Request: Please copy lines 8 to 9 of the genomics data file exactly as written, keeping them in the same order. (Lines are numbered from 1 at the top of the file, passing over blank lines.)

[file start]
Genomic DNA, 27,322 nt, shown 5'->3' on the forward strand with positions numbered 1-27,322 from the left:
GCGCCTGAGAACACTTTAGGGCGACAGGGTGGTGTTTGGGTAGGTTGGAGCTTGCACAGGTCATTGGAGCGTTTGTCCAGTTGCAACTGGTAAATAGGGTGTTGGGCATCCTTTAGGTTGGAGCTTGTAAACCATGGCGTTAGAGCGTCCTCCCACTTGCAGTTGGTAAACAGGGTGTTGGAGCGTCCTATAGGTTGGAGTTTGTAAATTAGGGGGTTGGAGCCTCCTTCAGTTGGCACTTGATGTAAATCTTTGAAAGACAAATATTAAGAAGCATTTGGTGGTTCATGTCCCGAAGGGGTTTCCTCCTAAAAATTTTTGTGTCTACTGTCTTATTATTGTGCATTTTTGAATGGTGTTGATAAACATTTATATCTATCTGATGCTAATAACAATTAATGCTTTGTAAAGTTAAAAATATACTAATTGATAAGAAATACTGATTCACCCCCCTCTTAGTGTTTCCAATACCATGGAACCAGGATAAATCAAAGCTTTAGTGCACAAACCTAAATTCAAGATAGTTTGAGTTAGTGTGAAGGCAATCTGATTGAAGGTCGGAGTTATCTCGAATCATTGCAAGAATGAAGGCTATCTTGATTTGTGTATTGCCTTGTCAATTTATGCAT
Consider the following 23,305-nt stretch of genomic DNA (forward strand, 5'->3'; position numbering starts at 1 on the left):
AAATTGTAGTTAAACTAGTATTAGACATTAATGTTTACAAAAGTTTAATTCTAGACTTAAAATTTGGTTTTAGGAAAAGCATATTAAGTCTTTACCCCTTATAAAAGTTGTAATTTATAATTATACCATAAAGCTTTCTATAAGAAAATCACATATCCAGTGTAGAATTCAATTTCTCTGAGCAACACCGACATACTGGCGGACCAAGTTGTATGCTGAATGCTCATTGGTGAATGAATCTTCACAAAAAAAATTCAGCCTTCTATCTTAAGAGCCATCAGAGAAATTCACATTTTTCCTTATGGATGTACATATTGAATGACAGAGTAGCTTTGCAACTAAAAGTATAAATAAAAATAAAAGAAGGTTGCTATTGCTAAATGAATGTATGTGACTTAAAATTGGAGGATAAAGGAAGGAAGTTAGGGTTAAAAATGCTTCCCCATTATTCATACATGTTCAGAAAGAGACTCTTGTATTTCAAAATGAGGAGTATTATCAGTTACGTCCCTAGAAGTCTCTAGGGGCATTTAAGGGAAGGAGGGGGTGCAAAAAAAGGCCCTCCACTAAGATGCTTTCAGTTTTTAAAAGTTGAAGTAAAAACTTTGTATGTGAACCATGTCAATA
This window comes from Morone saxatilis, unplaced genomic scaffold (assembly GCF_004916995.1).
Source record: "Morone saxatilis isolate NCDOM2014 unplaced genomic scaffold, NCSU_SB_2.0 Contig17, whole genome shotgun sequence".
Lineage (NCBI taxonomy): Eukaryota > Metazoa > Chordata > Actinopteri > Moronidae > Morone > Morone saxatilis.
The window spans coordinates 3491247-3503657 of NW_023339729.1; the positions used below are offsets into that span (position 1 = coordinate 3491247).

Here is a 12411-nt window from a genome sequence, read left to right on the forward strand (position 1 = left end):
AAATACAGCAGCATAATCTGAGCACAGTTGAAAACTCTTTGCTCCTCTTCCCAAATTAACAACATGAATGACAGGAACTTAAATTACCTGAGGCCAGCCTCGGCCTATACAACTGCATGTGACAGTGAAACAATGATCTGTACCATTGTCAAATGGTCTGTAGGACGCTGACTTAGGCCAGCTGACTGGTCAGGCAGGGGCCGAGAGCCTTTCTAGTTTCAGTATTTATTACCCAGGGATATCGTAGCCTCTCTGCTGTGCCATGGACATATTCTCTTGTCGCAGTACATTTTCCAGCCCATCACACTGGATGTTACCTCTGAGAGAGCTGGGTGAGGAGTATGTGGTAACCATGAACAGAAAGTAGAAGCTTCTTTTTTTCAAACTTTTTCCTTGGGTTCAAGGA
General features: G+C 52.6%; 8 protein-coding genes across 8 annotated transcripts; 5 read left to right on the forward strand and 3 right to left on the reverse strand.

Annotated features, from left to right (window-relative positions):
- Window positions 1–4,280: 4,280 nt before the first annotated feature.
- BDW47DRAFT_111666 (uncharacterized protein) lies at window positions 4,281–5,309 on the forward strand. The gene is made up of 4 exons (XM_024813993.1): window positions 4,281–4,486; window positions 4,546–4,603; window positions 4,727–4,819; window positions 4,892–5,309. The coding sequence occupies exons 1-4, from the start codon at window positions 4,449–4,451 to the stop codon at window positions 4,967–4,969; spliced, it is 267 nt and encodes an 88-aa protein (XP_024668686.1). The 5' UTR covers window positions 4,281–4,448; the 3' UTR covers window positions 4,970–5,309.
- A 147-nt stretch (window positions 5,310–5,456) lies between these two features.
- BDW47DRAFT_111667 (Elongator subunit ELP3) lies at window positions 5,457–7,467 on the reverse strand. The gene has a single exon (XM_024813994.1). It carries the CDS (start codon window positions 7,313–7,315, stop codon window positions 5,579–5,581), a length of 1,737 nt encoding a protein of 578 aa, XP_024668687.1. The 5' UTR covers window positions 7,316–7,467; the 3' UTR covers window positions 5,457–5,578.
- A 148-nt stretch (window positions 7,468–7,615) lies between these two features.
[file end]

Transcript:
The window spans coordinates 3491247-3503657 of NW_023339729.1; the positions used below are offsets into that span (position 1 = coordinate 3491247).

Here is a 12411-nt window from a genome sequence, read left to right on the forward strand (position 1 = left end):